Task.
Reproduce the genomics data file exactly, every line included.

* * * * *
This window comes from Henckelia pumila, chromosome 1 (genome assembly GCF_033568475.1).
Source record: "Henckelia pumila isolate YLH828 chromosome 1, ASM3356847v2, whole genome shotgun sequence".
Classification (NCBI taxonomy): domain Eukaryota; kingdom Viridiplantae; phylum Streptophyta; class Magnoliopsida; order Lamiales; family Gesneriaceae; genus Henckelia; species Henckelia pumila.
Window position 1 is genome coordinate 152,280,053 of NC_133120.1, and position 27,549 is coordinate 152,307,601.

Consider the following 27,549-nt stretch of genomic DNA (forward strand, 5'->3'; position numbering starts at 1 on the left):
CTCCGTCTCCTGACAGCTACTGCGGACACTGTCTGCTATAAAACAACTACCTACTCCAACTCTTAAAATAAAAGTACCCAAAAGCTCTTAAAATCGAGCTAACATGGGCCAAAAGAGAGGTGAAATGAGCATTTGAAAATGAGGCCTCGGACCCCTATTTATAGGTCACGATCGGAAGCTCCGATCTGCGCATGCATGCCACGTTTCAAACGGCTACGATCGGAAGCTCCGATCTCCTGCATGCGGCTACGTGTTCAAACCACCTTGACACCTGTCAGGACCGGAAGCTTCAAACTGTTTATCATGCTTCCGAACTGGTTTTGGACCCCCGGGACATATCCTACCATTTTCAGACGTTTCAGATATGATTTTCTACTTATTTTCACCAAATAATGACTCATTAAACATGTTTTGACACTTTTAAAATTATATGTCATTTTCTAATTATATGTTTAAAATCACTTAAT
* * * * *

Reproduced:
This window comes from Henckelia pumila, chromosome 1 (genome assembly GCF_033568475.1).
Source record: "Henckelia pumila isolate YLH828 chromosome 1, ASM3356847v2, whole genome shotgun sequence".
Classification (NCBI taxonomy): domain Eukaryota; kingdom Viridiplantae; phylum Streptophyta; class Magnoliopsida; order Lamiales; family Gesneriaceae; genus Henckelia; species Henckelia pumila.
Window position 1 is genome coordinate 152,280,053 of NC_133120.1, and position 27,549 is coordinate 152,307,601.

Consider the following 27,549-nt stretch of genomic DNA (forward strand, 5'->3'; position numbering starts at 1 on the left):
CTCCGTCTCCTGACAGCTACTGCGGACACTGTCTGCTATAAAACAACTACCTACTCCAACTCTTAAAATAAAAGTACCCAAAAGCTCTTAAAATCGAGCTAACATGGGCCAAAAGAGAGGTGAAATGAGCATTTGAAAATGAGGCCTCGGACCCCTATTTATAGGTCACGATCGGAAGCTCCGATCTGCGCATGCATGCCACGTTTCAAACGGCTACGATCGGAAGCTCCGATCTCCTGCATGCGGCTACGTGTTCAAACCACCTTGACACCTGTCAGGACCGGAAGCTTCAAACTGTTTATCATGCTTCCGAACTGGTTTTGGACCCCCGGGACATATCCTACCATTTTCAGACGTTTCAGATATGATTTTCTACTTATTTTCACCAAATAATGACTCATTAAACATGTTTTGACACTTTTAAAATTATATGTCATTTTCTAATTATATGTTTAAAATCACTTAAT